Aftermath: Too many unanswered questions in IEI fire

It took most Mid-Ohio Valley residents who were not experiencing eye, nose and throat irritation; headaches; coughing; or nausea only a few days to adjust to last week’s new normal. “The wind must have shifted again, the haze is back. Wow, it smells awful outside!”

Wood County Schools students have been out of class for a week and a half. Many downtown businesses and government buildings have been closed for several days. The academic and economic impact of these closures alone cannot yet be known.

But, worse, we also do not yet know what, precisely, has been burning in the remains of the Intercontinental Export-Import Plastics warehouse on Old Camden Avenue. In fact, it seems no one knows. Nor, for that matter, did anyone seem to know immediately exactly how many similar facilities owned by just this group of companies exist here in Wood County, let alone those owned by others.

How is it possible there is no one keeping track of that kind of storage, especially here, in the Polymer Alliance Zone?

It certainly seems as though there was no one from the company keeping track of much of anything to do with this facility. Why should they? Once they swept into town with the promise of jobs, it appears they received a bit of a free pass. Almost a decade’s worth of free passes, actually.

Did West Virginia’s Department of Environmental Protection turn a blind eye to a company, which bills itself as a “service organization” because of its recycling programs and claims “going green is more than just a color,” despite knowing since at least 2011 that the plastic pellets being stored at the former Ames plant were spilling into the water supply — among other environmental violations — and being stored in a building without working fire mitigation systems? It was a disaster just waiting to happen, and one of which we got a preview during a fire at another building at the site, just a few years ago.

Some local fire officials have been trying to blow the whistle on this place since 2008. Many of those who tried to tell the state fire marshal it was a ticking time bomb were among the first to rush to the scene to begin fighting the fire that began Oct. 21.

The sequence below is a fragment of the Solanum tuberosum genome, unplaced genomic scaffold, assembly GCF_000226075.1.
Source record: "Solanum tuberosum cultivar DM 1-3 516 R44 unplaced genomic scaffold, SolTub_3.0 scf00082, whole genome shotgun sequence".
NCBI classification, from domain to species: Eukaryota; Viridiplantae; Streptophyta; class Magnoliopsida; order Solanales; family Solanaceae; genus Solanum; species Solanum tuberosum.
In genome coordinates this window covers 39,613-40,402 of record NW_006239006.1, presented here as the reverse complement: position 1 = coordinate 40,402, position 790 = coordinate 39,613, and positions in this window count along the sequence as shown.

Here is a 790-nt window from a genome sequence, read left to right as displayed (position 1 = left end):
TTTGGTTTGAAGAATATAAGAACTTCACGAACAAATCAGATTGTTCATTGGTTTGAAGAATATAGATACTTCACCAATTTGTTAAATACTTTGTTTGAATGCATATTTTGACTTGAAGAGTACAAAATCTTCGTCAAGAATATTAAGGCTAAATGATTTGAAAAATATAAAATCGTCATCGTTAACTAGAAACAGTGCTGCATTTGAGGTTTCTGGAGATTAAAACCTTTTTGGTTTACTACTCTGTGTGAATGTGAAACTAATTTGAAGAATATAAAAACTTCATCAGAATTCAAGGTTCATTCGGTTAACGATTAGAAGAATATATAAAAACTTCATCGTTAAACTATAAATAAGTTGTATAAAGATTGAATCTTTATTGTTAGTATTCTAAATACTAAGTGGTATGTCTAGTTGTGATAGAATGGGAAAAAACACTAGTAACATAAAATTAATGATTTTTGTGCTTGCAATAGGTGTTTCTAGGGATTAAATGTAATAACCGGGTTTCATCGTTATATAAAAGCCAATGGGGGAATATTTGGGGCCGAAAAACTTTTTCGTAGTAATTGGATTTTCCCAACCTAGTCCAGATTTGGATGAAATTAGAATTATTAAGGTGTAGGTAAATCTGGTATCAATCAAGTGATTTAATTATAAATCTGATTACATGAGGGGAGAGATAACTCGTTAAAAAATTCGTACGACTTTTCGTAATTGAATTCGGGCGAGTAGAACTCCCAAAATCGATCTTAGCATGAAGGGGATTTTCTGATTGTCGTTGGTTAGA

Company executives are not talking, nor, it seems, are they rushing to comply with the compliance order from the DEP they received Thursday, which demanded information on what was stored in the warehouse. Meanwhile, county and state officials who let IEI slide for years now find themselves playing catchup; and are still in the dark on some of the questions that matter most.

West Virginians suffer time and again because the state’s environmental and safety laws and regulations are enforced only when politicians and bureaucrats want to punish someone. This time, it is the Mid-Ohio Valley left to wonder what lasting effects we might suffer because the fox was guarding the hen house — and in this case, it seems, even the fox had taken a break.

Too many questions are being left unanswered, and residents are getting tired of hearing “no comment,” “we don’t have that information” and “I’ll be able to talk to you about that in a few days.”

Those of us who have been living with the aftermath of what appears to be negligence by many parties need to know, now.